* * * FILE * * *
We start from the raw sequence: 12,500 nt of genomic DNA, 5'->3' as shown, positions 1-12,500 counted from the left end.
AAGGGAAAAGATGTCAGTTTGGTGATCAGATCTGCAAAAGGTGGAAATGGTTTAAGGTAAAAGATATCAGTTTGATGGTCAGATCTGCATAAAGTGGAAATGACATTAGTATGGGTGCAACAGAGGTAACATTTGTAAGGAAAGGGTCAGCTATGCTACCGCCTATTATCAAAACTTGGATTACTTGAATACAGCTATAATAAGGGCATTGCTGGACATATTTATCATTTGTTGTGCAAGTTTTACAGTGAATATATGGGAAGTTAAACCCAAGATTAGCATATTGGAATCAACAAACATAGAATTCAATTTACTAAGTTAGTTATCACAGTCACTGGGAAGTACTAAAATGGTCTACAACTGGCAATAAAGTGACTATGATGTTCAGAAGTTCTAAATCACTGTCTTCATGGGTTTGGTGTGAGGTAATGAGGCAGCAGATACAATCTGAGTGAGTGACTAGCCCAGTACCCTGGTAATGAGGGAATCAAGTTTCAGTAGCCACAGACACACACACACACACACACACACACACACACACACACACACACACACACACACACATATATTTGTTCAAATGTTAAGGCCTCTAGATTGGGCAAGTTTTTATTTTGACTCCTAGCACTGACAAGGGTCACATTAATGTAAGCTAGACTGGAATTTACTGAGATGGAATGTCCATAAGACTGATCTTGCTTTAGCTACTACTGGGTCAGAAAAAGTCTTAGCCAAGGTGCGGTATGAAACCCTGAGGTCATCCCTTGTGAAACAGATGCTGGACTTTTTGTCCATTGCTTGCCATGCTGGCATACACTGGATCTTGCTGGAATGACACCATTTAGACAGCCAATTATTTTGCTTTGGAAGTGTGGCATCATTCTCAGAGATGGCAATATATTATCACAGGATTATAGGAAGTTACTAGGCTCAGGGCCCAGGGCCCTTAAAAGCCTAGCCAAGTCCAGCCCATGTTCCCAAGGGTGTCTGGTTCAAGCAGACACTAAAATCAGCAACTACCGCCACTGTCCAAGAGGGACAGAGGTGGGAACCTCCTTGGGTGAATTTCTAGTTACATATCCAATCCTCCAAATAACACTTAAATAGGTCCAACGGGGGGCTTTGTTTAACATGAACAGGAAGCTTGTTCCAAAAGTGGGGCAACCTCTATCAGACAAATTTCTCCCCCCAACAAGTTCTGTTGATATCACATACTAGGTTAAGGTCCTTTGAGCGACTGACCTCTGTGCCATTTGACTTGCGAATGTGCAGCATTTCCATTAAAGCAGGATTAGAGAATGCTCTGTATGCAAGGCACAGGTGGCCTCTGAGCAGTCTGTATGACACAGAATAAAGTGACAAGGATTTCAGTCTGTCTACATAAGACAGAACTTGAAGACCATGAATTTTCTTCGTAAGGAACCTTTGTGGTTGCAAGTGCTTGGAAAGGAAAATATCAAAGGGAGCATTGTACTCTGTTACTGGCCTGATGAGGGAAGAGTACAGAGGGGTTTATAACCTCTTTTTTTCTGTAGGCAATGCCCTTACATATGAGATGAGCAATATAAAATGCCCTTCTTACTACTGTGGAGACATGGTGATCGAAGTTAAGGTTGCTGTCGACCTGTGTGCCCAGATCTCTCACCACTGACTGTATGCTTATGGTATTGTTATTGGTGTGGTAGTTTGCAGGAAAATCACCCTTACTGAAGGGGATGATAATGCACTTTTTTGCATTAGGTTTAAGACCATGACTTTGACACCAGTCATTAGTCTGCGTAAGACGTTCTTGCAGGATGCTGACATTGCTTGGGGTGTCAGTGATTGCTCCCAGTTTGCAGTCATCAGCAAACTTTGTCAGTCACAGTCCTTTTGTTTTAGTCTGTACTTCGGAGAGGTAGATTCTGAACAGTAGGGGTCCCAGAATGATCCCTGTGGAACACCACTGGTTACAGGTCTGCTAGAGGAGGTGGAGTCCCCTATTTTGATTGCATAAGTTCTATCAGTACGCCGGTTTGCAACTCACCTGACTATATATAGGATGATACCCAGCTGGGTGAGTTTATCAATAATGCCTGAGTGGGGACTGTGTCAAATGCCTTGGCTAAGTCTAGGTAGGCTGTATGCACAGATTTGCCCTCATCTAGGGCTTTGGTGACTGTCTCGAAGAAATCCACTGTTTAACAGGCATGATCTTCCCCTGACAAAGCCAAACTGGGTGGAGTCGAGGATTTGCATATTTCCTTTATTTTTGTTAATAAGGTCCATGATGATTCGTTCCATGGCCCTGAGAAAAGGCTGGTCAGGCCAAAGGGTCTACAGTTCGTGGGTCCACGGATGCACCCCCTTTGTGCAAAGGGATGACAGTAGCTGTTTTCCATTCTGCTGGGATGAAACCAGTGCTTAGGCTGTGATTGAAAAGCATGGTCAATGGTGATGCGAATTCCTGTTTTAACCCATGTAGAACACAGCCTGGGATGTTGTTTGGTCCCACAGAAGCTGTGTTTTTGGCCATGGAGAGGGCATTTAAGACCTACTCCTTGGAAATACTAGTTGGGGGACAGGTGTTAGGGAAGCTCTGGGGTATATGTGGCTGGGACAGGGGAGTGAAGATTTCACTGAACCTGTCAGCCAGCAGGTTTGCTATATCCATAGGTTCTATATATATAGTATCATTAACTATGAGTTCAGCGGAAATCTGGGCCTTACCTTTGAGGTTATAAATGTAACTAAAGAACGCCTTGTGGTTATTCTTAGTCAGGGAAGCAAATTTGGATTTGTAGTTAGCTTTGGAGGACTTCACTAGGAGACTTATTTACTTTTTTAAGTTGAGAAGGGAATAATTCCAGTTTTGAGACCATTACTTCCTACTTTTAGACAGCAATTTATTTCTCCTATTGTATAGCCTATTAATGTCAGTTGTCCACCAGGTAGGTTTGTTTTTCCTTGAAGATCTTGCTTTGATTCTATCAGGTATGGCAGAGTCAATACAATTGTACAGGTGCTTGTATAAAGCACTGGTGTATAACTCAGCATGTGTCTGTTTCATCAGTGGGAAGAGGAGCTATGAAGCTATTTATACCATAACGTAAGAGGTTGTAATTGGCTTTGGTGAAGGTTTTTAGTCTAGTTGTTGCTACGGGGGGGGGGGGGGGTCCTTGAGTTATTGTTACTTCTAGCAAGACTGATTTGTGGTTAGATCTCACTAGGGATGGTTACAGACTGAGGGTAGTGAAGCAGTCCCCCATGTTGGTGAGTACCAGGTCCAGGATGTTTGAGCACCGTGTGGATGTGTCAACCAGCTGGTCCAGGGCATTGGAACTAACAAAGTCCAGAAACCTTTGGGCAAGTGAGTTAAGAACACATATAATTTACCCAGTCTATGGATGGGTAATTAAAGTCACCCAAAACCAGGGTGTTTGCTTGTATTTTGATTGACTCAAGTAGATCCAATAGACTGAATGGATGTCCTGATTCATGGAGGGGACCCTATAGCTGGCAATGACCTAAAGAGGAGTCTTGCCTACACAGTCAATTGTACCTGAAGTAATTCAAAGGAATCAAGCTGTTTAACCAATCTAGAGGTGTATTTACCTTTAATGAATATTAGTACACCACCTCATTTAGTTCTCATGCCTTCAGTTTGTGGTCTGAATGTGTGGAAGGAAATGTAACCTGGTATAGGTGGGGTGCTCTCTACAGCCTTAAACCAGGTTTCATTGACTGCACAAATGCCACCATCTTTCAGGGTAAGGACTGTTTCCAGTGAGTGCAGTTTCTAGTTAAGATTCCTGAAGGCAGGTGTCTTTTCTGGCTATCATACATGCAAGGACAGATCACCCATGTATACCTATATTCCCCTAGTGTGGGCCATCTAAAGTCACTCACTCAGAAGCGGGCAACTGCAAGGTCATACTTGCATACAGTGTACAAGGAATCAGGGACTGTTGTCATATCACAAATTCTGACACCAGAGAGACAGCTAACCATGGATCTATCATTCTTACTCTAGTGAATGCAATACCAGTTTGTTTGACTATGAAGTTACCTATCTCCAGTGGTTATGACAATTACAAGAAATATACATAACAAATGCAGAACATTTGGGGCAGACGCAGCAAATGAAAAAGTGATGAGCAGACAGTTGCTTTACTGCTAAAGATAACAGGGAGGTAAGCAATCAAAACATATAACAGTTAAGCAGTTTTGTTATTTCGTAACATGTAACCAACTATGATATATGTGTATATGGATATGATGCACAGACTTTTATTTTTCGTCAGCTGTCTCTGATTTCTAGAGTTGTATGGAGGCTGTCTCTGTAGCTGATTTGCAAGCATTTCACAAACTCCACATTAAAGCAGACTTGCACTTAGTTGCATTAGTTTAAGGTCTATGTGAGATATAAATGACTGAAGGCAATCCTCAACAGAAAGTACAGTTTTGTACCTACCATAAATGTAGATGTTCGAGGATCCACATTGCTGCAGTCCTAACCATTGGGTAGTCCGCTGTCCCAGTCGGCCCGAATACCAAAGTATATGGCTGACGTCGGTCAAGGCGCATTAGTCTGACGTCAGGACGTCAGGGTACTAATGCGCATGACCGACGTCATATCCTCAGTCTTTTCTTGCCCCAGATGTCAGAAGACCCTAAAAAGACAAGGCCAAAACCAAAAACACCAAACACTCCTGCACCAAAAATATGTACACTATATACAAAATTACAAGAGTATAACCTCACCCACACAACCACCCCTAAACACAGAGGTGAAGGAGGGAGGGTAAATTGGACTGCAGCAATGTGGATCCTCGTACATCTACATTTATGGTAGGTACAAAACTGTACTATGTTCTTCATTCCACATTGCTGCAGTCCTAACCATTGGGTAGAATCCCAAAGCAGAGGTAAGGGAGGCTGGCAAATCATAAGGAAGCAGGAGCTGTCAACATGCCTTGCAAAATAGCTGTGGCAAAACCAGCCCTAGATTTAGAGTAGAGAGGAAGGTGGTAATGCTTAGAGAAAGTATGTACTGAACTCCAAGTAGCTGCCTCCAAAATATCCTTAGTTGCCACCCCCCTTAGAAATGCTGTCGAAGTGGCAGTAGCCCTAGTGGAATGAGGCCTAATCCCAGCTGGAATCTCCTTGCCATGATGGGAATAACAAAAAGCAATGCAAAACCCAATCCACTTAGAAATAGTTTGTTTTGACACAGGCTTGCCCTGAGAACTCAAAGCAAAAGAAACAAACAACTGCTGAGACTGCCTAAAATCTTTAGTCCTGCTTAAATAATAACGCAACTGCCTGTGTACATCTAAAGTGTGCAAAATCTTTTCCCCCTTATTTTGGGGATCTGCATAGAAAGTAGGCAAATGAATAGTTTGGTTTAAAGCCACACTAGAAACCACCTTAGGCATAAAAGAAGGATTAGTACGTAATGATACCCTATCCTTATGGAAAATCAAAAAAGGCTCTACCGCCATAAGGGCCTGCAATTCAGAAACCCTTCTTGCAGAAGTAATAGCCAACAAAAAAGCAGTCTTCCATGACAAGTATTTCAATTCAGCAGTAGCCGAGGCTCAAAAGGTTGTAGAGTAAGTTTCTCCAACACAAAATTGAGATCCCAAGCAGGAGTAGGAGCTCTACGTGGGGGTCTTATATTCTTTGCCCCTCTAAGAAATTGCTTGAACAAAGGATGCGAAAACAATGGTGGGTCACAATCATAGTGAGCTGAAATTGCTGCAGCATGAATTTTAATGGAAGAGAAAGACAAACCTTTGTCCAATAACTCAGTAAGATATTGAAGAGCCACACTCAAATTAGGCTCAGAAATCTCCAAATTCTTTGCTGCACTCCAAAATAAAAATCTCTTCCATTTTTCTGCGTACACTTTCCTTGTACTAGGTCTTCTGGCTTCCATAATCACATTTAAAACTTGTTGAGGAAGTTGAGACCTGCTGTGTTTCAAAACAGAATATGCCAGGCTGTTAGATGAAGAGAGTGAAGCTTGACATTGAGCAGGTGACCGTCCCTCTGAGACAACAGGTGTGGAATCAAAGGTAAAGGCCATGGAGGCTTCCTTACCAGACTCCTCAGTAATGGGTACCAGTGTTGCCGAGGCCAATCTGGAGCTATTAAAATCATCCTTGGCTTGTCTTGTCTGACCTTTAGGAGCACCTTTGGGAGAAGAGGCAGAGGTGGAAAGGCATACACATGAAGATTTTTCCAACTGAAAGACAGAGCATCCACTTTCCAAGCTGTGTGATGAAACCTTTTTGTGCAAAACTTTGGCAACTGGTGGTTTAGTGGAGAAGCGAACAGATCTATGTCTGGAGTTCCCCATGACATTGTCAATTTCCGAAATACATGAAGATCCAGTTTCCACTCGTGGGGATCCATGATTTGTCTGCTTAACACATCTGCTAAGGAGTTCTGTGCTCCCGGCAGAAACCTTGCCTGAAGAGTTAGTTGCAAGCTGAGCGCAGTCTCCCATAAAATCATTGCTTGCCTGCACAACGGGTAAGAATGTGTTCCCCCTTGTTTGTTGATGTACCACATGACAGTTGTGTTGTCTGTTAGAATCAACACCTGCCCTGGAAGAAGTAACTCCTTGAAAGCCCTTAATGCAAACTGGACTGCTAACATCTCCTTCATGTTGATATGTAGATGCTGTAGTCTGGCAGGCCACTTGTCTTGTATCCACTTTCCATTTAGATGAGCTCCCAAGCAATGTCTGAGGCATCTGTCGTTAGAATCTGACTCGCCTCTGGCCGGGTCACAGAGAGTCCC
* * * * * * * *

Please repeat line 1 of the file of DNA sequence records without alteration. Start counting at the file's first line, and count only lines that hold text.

We start from the raw sequence: 12,500 nt of genomic DNA, 5'->3' as shown, positions 1-12,500 counted from the left end.